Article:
RAMALLAH, West Bank, Oct. 12 2000 —
Conversation and laughter are second nature to a tightly knit television news team. But as we drove the winding road up through the West Bank, not one word was shared among my friends and I. Israeli soldiers had been brutally killed by a furious Palestinian mob in Ramallah. Israeli choppers had already rocketed the police station where the soldiers had been held. We were nervous, apprehensive and sad.
Especially sad. We had all lived for years in the Middle East. We have Palestinian and Israeli friends. We have been to all the places where thesehorrific, violent acts are being committed -- during better days, when we could share a coffee and wonder why we all couldn't just get along the way we were.
Our flak jackets were in the back of the jeep, someone ominously asked whether anyone had a first aid kit, which amazingly, I had remembered to bring along. Since my posting to the Middle East three years ago, it was the first time that I had to equip myself with such gear.
We drove up to an Israeli army checkpoint. They were turning cars with Palestinian drivers back to where they came from. Behind us, sandbag fortifications secured an abandoned house. I looked up, two Israeli snipers aimed their guns down at where we were, ready for the first sign of an altercation. I hoped that if anything happened, we wouldn't get caught in the middle.
The Israelis let us film them without asking any questions. Then one soldier approached us. We thought he was going to stop us from working. Instead, he had seen our NBC logo, and just wanted to say that he had once lived in New York City, and enjoyed watching WNBC 4.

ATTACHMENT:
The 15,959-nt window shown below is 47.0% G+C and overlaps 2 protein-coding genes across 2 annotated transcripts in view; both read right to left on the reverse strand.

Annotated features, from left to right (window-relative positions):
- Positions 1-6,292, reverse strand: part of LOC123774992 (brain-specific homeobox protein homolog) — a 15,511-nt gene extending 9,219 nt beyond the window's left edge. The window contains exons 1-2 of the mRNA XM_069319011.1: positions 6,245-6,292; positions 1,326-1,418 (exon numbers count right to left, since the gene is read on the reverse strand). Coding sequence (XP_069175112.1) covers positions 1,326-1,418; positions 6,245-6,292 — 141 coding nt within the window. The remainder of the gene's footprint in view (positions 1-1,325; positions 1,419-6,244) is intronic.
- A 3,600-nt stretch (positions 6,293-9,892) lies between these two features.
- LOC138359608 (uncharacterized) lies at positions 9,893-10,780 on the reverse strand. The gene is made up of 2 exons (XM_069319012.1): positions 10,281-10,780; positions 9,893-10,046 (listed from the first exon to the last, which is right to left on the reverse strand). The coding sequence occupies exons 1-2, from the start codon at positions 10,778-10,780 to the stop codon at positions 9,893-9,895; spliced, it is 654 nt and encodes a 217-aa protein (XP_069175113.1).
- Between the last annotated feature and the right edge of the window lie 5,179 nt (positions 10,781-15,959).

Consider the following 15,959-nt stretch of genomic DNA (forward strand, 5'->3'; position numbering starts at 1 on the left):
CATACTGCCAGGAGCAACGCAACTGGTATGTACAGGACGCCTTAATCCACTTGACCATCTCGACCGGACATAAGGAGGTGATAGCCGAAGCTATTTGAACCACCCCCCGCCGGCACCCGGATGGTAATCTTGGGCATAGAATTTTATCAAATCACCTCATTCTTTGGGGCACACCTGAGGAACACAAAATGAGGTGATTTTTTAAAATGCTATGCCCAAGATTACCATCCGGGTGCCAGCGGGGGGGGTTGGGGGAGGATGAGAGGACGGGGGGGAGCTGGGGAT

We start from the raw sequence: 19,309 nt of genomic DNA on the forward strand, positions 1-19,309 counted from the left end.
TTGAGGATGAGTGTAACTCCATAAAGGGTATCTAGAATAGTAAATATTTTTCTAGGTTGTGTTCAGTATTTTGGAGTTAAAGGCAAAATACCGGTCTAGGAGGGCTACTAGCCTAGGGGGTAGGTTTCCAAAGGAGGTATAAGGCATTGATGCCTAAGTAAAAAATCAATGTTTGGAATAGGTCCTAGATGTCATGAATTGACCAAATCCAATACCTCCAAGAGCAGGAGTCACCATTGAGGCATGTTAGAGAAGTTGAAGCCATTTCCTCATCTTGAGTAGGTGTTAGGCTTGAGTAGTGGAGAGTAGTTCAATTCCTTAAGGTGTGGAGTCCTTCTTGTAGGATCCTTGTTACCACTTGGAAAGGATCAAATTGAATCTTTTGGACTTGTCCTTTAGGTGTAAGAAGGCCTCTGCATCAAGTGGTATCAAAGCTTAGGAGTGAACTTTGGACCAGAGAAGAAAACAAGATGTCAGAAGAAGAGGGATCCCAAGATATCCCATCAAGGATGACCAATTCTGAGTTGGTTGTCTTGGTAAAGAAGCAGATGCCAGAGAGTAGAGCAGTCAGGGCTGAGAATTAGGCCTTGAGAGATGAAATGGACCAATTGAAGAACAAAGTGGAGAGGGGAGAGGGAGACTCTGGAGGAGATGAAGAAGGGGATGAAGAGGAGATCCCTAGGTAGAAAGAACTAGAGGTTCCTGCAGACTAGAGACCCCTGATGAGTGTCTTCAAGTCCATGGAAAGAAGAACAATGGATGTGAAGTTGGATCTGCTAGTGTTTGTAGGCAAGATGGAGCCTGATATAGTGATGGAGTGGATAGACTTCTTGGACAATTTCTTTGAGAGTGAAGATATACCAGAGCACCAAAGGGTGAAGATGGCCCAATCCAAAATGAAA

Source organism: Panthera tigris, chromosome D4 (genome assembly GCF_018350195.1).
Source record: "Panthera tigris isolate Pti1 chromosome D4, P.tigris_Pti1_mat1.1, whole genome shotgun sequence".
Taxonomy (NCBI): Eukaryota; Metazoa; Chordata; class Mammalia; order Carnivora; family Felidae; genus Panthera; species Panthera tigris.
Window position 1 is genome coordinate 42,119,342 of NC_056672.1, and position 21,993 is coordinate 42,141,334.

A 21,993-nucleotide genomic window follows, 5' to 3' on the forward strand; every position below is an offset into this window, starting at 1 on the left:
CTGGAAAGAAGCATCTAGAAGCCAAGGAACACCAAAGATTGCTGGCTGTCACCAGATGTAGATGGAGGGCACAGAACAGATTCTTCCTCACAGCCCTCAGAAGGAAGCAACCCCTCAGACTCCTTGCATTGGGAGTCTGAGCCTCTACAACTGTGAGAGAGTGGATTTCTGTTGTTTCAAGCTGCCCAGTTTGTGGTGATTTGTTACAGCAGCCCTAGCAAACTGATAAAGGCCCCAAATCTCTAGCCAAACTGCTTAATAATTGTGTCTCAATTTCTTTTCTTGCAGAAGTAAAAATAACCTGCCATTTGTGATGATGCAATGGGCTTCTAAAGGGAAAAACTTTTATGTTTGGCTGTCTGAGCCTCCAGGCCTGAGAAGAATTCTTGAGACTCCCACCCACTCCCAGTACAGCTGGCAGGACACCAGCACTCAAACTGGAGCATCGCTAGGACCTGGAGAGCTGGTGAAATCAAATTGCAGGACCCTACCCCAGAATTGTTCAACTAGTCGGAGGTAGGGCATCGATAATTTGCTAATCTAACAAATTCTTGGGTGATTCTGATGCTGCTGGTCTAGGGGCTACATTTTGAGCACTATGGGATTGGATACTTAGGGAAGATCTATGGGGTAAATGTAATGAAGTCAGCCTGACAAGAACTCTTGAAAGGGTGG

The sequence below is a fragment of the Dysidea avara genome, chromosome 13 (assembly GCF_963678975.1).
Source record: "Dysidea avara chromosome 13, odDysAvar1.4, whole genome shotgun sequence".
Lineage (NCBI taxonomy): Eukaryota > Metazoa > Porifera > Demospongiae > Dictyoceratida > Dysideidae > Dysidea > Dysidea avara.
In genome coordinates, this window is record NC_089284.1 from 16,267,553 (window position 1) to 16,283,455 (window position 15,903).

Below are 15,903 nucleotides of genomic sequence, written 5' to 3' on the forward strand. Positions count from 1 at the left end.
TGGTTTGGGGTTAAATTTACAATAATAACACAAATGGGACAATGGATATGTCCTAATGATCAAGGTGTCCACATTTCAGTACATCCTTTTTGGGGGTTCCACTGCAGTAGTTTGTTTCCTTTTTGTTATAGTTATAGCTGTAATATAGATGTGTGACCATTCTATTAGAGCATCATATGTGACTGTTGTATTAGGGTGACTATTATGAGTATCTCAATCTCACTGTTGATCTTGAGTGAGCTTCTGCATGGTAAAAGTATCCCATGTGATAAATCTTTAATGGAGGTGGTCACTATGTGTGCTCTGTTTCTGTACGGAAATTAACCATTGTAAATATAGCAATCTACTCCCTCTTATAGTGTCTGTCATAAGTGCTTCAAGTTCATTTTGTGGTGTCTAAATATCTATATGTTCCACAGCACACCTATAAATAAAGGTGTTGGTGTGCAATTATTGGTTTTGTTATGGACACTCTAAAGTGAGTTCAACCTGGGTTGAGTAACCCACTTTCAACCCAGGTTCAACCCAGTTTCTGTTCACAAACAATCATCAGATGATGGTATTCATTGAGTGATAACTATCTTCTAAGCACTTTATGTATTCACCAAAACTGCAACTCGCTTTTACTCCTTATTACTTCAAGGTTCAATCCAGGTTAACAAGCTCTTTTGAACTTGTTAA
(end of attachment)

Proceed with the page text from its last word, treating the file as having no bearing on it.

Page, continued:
We drove on into the Palestinian town of Ramallah. This place has become famous for its incredible energy and dazzling night life. But as late afternoon hit, the streets had fallen silent, houses and shops boarded up. Fires blazed from full garbage cans. The few Palestinians who were on the street ignored our yellow Israeli license plates when they looked closer at our faces, and then noticed the "TV" letters that we had taped to every side of our vehicle. When we asked for directions, they happily gave it to us, in good English. Despite the terrible situation, they were incredibly hospitable.
Our destination with a television feedpoint to meet up with some of our colleagues. It was on the roof of a five-story building. As we looked out onto the Ramallah cityscape, two Israeli helicopter gunships approached the center of town, and fired missiles at some pre-determined target. The sinister whine of the rockets being launched was far more frightening than the explosion from the impact. I stood there in utter disbelief, wondering how it had gotten so bad. Two sides that had been discussing peace and co-existence were now wholeheartedly attacking each other.
We decided that it wouldn't be prudent to be caught in the West Bank after nightfall, and ended up returning to our office as an incredible Middle Eastern sunset was ending. The sky reflected an angry red, and quickly gave way to darkness and a full moon. A heavy gloom descended upon us all.
NBC News’ Hanson Hosein is a producer on assignment in the Middle East.